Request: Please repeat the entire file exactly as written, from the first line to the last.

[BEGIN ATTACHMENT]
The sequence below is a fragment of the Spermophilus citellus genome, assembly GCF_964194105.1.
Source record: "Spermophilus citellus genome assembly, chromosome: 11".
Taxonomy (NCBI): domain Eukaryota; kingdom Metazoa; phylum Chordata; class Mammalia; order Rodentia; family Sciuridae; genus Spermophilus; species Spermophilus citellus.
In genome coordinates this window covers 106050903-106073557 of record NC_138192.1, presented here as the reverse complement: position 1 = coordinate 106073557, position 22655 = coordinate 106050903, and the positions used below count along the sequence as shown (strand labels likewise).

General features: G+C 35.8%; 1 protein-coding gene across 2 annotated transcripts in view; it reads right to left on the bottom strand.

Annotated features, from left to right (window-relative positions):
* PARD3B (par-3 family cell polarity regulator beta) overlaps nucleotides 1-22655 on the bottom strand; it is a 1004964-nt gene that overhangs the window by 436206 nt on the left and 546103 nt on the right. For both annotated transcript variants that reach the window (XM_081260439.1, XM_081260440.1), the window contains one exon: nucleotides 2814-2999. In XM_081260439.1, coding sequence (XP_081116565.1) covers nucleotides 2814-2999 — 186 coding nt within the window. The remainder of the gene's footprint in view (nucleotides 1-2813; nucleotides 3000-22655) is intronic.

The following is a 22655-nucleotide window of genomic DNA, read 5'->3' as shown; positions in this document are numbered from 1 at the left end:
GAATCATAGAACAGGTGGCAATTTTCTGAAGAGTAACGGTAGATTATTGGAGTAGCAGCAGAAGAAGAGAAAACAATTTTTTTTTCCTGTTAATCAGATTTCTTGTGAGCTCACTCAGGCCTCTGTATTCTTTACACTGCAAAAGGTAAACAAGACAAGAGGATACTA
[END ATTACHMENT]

The sequence below is a fragment of the Spermophilus citellus genome, assembly GCF_964194105.1.
Source record: "Spermophilus citellus genome assembly, chromosome: 11".
Taxonomy (NCBI): domain Eukaryota; kingdom Metazoa; phylum Chordata; class Mammalia; order Rodentia; family Sciuridae; genus Spermophilus; species Spermophilus citellus.
In genome coordinates this window covers 106050903-106073557 of record NC_138192.1, presented here as the reverse complement: position 1 = coordinate 106073557, position 22655 = coordinate 106050903, and the positions used below count along the sequence as shown (strand labels likewise).

General features: G+C 35.8%; 1 protein-coding gene across 2 annotated transcripts in view; it reads right to left on the bottom strand.

Annotated features, from left to right (window-relative positions):
* PARD3B (par-3 family cell polarity regulator beta) overlaps nucleotides 1-22655 on the bottom strand; it is a 1004964-nt gene that overhangs the window by 436206 nt on the left and 546103 nt on the right. For both annotated transcript variants that reach the window (XM_081260439.1, XM_081260440.1), the window contains one exon: nucleotides 2814-2999. In XM_081260439.1, coding sequence (XP_081116565.1) covers nucleotides 2814-2999 — 186 coding nt within the window. The remainder of the gene's footprint in view (nucleotides 1-2813; nucleotides 3000-22655) is intronic.

The following is a 22655-nucleotide window of genomic DNA, read 5'->3' as shown; positions in this document are numbered from 1 at the left end:
GAATCATAGAACAGGTGGCAATTTTCTGAAGAGTAACGGTAGATTATTGGAGTAGCAGCAGAAGAAGAGAAAACAATTTTTTTTTCCTGTTAATCAGATTTCTTGTGAGCTCACTCAGGCCTCTGTATTCTTTACACTGCAAAAGGTAAACAAGACAAGAGGATACTA